Laurence Dreyfus divided his talk into two parts separated by a Wagnerian musical interlude. Duo-pianists Philip Liston-Kraft and Daniel Weiser played three examples, not intended as illustrations to the talk but nonetheless offering material in sound related to Wagner’s world and his music. The first, Huldigungsmarsch, was a march of homage that Wagner wrote in honor of the young King Ludwig. This piece is almost completely unknown and, truth to tell, it has little in common with Wagner’s greatest works, but the thematic materials and sonorities, even in a piano performance, were certainly characteristic of mid-period Wagner, suggesting here and there that element of homoeroticism that Dreyfus discussed.

The other two examples were far better known, indeed, two of the most frequently heard works expressing aspects of Wagner’s erotic impulse, one marital, the other extra-marital. The latter was, of course, the closing section of Tristan und Isolde, which the world knows today as the “Liebestod,” but which Wagner preferred to call the “transfiguration.” Even without Isolde’s singing, the aching harmonies, endlessly resolving to yet another dissonant, unfinished chord, until the final musical orgasm the grounds all the tensions of the opera, makes an ineluctable erotic effect. The second example, gentler and more “chaste,” was the final part of the Siegfried Idyll, which Wagner wrote as a birthday present for Cosima, blending it with nursery songs (she had just presented him with a son) and materials that he used in Siegfried — which happened to be the infant’s name. Though of course we normally hear these works with the full colors of the orchestra, Weiser and Liston-Kraft gave stirring, full-hearted performances that brought Wagner’s spirit into the room.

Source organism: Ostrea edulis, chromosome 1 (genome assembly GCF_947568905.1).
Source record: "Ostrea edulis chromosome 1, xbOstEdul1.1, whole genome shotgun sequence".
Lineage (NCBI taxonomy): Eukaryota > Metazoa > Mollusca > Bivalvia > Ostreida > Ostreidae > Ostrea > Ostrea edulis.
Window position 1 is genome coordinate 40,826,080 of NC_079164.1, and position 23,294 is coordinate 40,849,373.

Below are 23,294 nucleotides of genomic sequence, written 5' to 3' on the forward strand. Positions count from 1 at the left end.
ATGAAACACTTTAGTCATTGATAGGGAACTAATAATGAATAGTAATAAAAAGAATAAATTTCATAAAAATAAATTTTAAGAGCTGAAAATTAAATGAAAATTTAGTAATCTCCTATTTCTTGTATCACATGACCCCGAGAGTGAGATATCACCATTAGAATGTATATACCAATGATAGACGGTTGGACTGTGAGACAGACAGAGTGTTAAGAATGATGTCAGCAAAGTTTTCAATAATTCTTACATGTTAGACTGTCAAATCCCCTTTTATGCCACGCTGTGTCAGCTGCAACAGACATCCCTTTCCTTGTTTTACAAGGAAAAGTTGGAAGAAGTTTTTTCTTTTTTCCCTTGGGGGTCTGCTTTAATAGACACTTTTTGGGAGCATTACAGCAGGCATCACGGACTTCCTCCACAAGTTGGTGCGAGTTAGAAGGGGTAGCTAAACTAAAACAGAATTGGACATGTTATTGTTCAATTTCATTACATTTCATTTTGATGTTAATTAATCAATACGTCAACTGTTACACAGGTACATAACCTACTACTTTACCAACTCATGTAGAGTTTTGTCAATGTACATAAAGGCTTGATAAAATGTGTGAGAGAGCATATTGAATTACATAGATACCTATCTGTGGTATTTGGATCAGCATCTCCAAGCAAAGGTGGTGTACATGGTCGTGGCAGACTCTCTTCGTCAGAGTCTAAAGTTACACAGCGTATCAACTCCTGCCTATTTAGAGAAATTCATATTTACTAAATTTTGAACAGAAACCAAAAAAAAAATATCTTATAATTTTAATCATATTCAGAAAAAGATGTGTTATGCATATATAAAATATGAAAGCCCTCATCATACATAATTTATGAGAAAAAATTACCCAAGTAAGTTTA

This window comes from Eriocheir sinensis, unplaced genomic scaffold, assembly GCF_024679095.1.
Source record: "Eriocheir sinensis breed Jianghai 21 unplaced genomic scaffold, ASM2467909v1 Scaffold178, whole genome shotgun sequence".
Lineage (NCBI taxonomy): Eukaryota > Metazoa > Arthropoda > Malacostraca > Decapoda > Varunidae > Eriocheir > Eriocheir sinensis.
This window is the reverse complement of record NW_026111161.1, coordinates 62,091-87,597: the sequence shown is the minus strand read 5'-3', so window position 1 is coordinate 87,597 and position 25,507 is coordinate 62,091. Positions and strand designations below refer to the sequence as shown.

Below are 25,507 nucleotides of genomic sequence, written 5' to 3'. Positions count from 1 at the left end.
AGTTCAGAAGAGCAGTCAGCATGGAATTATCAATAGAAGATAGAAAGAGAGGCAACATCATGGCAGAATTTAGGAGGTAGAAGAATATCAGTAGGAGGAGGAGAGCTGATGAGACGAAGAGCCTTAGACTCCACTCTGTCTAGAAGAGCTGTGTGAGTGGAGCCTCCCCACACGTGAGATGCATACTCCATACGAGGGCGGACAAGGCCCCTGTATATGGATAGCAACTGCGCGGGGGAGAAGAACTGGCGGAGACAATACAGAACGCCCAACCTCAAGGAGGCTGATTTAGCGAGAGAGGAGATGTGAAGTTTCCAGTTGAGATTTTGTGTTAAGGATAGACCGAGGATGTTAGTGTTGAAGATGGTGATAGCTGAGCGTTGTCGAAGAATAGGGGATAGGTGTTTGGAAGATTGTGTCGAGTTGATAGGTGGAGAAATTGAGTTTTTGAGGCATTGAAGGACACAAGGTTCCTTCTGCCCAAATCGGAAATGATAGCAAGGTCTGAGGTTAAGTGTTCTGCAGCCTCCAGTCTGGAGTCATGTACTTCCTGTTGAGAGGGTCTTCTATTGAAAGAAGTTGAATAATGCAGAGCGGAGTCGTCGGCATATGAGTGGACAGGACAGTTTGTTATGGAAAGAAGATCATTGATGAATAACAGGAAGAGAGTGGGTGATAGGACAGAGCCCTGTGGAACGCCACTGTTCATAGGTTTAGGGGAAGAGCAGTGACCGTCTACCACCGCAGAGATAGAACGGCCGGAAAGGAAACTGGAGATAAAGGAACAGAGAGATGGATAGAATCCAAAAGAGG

Steven Ledbetter is a free-lance writer and lecturer on music. He got his BA from Pomona College and PhD from NYU in Musicology. He taught at Dartmouth College in the 1970s, then became program annotator at the Boston Symphony Orchestra from 1979 to 1999.